Presentation on theme: "Holiday Safety December 2009 Presented by your Electrical Safety Professional."— Presentation transcript:
Holiday Safety December 2009 Presented by your Electrical Safety Professional
Sources presentation author, Lloyd Gordon, LANL based on material from –Electrical Safety Foundation International - –U.S. Consumer Product Safety Commission - –OSHA NRTL program -
Injuries During the Holidays Home fires and electrocutions nearly double during December. Nearly 130,000 home fires happen in December, with 400 deaths and 1600 injuries. Christmas trees alone account for 2,000 fires and cause $41 million in damage. During November and December of each year, about 10,000 people are treated in hospital emergency rooms as a result of falls, cuts, shocks and burns related to holiday decorating.
Electrical Decorations Read and follow the manufacturers instructions. Inspect each decoration before plugging in; look for cracked, frayed, or bare wires. Plug outdoor decorations into a GFCI. Avoid plugging in too many holiday lights and other decorations into a single outlet. Do not run extension cords under carpets, furniture, or behind baseboards. Do not place electrical cords across walkways or other high traffic areas.
Electrical Decorations - 2 Be careful not to mount or hang light strands in any way that might damage the insulation. Use only listed electrical decorations. Never use electrical decorations on a metallic tree. Make sure product is labeled for outdoor use before using outdoors. Do not connect more than the manufacture recommended number of strings of lights. Turn off all electrical decorations before going to bed.
Christmas Tree Safety When selecting a tree, check for freshness to minimize fire hazard of dry needles. When it is time to put the tree up, lower the risk of fire by cutting the base of the tree to expose a fresh core so that it can absorb water. Remember to fill the tree water daily. Be sure that smoke detectors are installed and the batteries fresh. Do not have mouth-size decorations near the ground or on the lower limbs of Christmas trees when there are small children around. When purchasing an artificial tree, look for the label Fire Resistant. Keep trees away from heat sources, such as fireplaces and radiators.
Fireplace Safety Use care with fire salts, which produce colored flames when thrown on wood fires. They contain heavy metals that, if eaten, can cause intense gastrointestinal irritation and vomiting. Keep them away from children. Do not burn wrapping paper, plastic items, or tree branches in the fireplace. These materials can ignite suddenly and burn intensely, resulting in a flash fire, or chimney fire. Place a screen around your fireplace to prevent sparks from igniting nearby flammable materials.
Candle Safety There are 14,000 candle-related fires each year, resulting in 170 deaths, and $350 million in property loss. Keep burning candles within sight, never leave unattended. Keep lighted candles away from items that can catch fire and burn easily, such as trees, other evergreens, decorations, curtains and furniture. Always use non-flammable holders and keep away from children and pets. Extinguish all candles before you go to bed, leave the room, or leave the house.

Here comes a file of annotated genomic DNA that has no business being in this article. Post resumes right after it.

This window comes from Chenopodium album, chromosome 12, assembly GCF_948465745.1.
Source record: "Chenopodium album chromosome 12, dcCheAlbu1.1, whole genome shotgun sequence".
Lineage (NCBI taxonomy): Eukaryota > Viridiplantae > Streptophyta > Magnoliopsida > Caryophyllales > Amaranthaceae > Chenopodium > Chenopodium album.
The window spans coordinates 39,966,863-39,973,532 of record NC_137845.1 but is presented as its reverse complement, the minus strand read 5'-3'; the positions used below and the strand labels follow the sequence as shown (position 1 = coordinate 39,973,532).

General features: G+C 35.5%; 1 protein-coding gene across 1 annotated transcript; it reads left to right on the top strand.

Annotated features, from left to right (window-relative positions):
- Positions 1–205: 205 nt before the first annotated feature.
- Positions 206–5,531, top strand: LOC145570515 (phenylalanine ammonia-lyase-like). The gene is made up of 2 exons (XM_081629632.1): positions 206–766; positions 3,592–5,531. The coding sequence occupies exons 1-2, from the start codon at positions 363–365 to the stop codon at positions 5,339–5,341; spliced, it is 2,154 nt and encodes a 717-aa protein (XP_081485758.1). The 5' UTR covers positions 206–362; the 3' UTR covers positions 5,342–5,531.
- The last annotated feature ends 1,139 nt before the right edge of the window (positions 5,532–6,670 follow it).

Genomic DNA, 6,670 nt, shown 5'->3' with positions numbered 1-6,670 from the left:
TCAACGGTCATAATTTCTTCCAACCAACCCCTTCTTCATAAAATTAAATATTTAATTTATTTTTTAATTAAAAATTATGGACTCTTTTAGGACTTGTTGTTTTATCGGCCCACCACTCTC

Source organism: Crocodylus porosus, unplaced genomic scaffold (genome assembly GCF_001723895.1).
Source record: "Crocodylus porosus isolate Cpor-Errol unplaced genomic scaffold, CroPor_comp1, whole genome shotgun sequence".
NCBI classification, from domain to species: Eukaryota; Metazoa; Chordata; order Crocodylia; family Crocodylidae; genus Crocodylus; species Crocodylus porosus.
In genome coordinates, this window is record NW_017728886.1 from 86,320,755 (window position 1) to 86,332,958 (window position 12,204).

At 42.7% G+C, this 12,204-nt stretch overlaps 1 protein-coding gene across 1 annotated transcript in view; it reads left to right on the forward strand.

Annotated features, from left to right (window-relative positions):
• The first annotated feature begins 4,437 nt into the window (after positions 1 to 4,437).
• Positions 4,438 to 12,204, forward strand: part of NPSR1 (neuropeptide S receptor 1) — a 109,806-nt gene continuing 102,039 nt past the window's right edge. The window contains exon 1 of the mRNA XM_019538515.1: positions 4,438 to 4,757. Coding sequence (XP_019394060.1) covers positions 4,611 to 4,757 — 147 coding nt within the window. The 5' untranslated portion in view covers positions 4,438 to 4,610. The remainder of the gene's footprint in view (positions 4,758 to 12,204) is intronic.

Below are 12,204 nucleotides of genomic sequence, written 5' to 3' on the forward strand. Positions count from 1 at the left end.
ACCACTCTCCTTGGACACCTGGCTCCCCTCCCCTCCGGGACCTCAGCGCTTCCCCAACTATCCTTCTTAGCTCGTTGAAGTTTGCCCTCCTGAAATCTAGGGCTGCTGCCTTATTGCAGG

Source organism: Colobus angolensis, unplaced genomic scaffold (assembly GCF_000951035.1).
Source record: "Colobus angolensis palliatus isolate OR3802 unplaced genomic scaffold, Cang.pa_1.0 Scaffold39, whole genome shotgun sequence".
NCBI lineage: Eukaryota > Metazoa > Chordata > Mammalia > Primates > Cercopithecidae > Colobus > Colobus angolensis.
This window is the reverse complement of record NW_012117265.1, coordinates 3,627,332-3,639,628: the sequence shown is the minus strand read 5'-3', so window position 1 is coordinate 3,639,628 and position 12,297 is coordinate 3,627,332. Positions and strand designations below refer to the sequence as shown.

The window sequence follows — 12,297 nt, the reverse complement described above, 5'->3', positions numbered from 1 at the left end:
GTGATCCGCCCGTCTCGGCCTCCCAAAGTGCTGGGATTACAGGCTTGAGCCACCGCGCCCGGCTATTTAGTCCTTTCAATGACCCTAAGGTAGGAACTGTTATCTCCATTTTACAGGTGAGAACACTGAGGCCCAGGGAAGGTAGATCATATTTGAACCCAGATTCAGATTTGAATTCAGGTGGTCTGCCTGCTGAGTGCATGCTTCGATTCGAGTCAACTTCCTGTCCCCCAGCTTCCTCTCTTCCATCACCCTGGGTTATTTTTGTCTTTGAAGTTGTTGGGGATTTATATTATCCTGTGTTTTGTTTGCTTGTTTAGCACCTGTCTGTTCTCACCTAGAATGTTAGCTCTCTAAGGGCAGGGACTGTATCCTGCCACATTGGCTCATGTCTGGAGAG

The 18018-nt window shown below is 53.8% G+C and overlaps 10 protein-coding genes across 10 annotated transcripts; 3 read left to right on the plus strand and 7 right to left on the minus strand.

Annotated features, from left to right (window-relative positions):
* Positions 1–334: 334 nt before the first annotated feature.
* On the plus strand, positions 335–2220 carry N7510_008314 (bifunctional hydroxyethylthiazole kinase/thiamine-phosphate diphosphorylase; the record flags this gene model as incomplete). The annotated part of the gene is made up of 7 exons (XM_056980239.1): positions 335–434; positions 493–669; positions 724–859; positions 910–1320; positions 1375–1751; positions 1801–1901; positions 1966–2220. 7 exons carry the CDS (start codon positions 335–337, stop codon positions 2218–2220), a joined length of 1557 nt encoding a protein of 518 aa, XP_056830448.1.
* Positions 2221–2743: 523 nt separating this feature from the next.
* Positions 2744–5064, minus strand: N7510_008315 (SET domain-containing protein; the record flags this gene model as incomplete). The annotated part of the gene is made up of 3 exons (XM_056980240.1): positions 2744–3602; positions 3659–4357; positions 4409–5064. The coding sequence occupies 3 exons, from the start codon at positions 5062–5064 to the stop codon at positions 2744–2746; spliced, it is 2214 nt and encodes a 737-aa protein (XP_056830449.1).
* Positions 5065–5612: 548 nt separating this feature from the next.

Holiday Safety for Children Dont buy toys for young children that must be plugged into an outlet; buy battery operated toys instead. Dont use space heaters where children are unsupervised. Dont leave extension cords on the floor with crawling infants; they can place them in their mouth. Never leave a child unsupervised while cooking, or when an electric or gas stove is within reach.
Avoid Counterfeit Electrical Products The holiday season is a prime time for counterfeit electrical products. Although they may appear as excellent copies of the genuine product, many are substandard and fail to pass minimum safety tests. Be cautious when purchasing Holiday decorations and gifts.
Tips on Counterfeit Products Avoid no-name electrical products or products sold at deep discount stores. Check to see if the packaging contains contact information for the manufacturer. Examine the warning label. It should be free from grammatical errors and not in conflict with information elsewhere on the package. Beware of bargains that seem too good to be true. They may be counterfeit. Only purchase electrical products directly from the manufacturer, a reputable distributor or retailer. Buy only listed products.
Common Listing Marks for Electrical Products
GFCIs and Holidays Plug outdoor lights and electrical decorations into circuits protected by GFCIs. A GFCI should be used in any area where water may come in contact with electrical products. Power surges and electrical storms may damage GFCIs. Monthly testing of GFCIs is a good practice.
Space Heaters Plug portable space heaters directly into an outlet; do not plug into extension cords, relocatable power taps, UPSs, or surge suppressors. Keep space heaters at least three feet away from combustible materials. Dont use space heaters in rooms where children are unsupervised. Plug a space heater into a GFCI in any location near water. Check the cord before plugging in a heater. If frayed, worn or broken, do not use. Keep all heaters out of high traffic and exit areas.
Wrapping up the Holidays Use the gripping area of a plug when unplugging lights and appliances. Separate and label outdoor from indoor decorations. Discard broken or faulty lights. Store decorations away from children, pets, and water. Send all warranty and product registration forms to manufacturers. Post-holiday sales are a great time to purchase fire extinguishers, smoke and carbon monoxide detectors.